|European Classification||H04N5/367, H04N5/217S3B, G06T7/00B1D|
|Jun 15, 1999||AS||Assignment|
Owner name: HEWLETT-PACKARD COMPANY, CALIFORNIA
Free format text: ASSIGNMENT OF ASSIGNORS INTEREST;ASSIGNOR:PERINO, STANLEY C.;REEL/FRAME:010019/0430
Effective date: 19981111
|Apr 24, 2000||AS||Assignment|
|May 30, 2000||AS||Assignment|
|Feb 22, 2006||AS||Assignment|
Owner name: AVAGO TECHNOLOGIES GENERAL IP PTE. LTD., SINGAPORE
Free format text: ASSIGNMENT OF ASSIGNORS INTEREST;ASSIGNOR:AGILENT TECHNOLOGIES, INC.;REEL/FRAME:017207/0020
Effective date: 20051201
|May 25, 2006||AS||Assignment|
Owner name: AVAGO TECHNOLOGIES SENSOR IP PTE. LTD.,SINGAPORE
Free format text: ASSIGNMENT OF ASSIGNORS INTEREST;ASSIGNOR:AVAGO TECHNOLOGIES IMAGING IP (SINGAPORE) PTE. LTD.;REEL/FRAME:017675/0691
Effective date: 20060430
|Dec 19, 2006||FPAY||Fee payment|
Year of fee payment: 4
|Jan 3, 2007||AS||Assignment|
Owner name: MICRON TECHNOLOGY, INC.,IDAHO
Free format text: ASSIGNMENT OF ASSIGNORS INTEREST;ASSIGNOR:AVAGO TECHNOLOGIES IMAGING HOLDING CORPORATION;REEL/FRAME:018757/0159
Effective date: 20061206
|Mar 7, 2007||XAS||Not any more in us assignment database|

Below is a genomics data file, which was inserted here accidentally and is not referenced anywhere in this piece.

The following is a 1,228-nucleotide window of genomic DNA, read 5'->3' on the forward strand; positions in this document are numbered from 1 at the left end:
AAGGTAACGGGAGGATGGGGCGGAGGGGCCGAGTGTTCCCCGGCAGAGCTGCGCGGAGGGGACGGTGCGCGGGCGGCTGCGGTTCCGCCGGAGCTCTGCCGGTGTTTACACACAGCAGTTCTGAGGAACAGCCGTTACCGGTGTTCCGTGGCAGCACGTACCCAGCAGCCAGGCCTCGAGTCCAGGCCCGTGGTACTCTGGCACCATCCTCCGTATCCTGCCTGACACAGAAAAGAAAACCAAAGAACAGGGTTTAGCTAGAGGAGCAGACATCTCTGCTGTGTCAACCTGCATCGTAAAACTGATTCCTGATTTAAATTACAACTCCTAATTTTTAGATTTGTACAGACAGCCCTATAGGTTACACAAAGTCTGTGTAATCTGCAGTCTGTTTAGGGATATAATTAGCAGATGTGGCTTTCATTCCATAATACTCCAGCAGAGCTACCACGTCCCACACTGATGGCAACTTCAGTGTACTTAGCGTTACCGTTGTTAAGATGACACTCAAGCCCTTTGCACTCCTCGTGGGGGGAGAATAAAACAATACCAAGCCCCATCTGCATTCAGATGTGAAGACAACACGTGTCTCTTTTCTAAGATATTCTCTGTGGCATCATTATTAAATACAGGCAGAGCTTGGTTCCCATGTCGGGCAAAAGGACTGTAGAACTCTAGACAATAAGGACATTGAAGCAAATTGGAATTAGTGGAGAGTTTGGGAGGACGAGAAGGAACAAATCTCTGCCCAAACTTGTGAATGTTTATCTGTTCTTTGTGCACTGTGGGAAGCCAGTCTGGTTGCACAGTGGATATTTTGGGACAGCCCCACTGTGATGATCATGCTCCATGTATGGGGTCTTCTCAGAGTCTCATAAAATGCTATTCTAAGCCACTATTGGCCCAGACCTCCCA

Free format text: CORRECTED COVER SHEET TO ADD PORTION OF THE PAGE THAT WAS PREVIOUSLY OMITTED FROM THE NOTICE AT REEL/FRAME 018757/0183 (ASSIGNMENT OF ASSIGNOR S INTEREST);ASSIGNOR:AVAGO TECHNOLOGIES IMAGING HOLDING CORPORATION;REEL/FRAME:019028/0237
|Mar 7, 2007||AS||Assignment|
Owner name: MICRON TECHNOLOGY, INC.,IDAHO
Free format text: ASSIGNMENT OF ASSIGNORS INTEREST;ASSIGNOR:AVAGO TECHNOLOGIES IMAGING HOLDING CORPORATION;REEL/FRAME:019407/0441
Effective date: 20061206
|Oct 1, 2008||AS||Assignment|
Owner name: AVAGO TECHNOLOGIES IMAGING HOLDING CORPORATION,MAL
Free format text: ASSIGNMENT OF ASSIGNORS INTEREST;ASSIGNOR:AVAGO TECHNOLOGIES SENSOR IP PTE. LTD.;REEL/FRAME:021603/0690
Effective date: 20061122
|Mar 30, 2010||AS||Assignment|
Owner name: APTINA IMAGING CORPORATION,CAYMAN ISLANDS
Free format text: ASSIGNMENT OF ASSIGNORS INTEREST;ASSIGNOR:MICRON TECHNOLOGY, INC.;REEL/FRAME:024160/0051
Effective date: 20081003
|Dec 16, 2010||FPAY||Fee payment|
Year of fee payment: 8
|Dec 29, 2014||FPAY||Fee payment|
Year of fee payment: 12